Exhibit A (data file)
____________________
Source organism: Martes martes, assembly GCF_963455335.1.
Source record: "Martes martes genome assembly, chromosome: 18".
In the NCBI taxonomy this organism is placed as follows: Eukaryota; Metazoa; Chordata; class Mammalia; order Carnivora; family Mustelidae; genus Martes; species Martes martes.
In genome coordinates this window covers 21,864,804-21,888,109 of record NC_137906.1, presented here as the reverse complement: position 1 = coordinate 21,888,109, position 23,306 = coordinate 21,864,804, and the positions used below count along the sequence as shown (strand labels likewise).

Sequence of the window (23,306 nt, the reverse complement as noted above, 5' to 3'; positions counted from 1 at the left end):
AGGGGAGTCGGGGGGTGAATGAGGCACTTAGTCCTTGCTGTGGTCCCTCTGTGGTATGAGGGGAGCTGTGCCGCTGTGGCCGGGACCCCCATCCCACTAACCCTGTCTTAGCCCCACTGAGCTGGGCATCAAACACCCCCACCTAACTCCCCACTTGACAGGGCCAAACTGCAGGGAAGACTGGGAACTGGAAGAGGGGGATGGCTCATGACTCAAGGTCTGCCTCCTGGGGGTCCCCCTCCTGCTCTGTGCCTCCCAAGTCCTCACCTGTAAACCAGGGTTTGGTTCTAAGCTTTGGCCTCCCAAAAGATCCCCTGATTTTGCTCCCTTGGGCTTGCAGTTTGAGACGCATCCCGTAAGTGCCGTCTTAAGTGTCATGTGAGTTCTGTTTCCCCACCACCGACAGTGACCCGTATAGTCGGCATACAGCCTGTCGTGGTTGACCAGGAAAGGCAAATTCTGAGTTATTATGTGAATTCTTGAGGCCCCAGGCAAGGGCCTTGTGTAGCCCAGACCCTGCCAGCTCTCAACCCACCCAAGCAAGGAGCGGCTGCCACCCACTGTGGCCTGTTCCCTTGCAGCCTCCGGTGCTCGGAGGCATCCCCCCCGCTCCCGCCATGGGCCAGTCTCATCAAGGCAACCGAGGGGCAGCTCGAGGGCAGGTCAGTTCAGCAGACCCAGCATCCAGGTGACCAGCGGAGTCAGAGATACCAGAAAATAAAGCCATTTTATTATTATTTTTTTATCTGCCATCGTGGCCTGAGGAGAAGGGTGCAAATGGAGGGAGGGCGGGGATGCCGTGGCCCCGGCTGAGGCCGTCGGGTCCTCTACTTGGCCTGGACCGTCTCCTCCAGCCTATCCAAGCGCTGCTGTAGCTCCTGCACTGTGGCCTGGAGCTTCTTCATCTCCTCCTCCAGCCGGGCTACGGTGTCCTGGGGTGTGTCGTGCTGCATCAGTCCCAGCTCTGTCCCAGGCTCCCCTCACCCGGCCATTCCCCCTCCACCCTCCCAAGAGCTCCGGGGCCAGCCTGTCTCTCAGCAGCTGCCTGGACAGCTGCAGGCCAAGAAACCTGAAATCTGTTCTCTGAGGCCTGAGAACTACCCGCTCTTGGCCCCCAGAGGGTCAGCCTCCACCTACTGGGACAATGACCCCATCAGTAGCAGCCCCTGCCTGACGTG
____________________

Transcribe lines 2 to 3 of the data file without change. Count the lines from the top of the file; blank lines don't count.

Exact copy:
Source record: "Martes martes genome assembly, chromosome: 18".
In the NCBI taxonomy this organism is placed as follows: Eukaryota; Metazoa; Chordata; class Mammalia; order Carnivora; family Mustelidae; genus Martes; species Martes martes.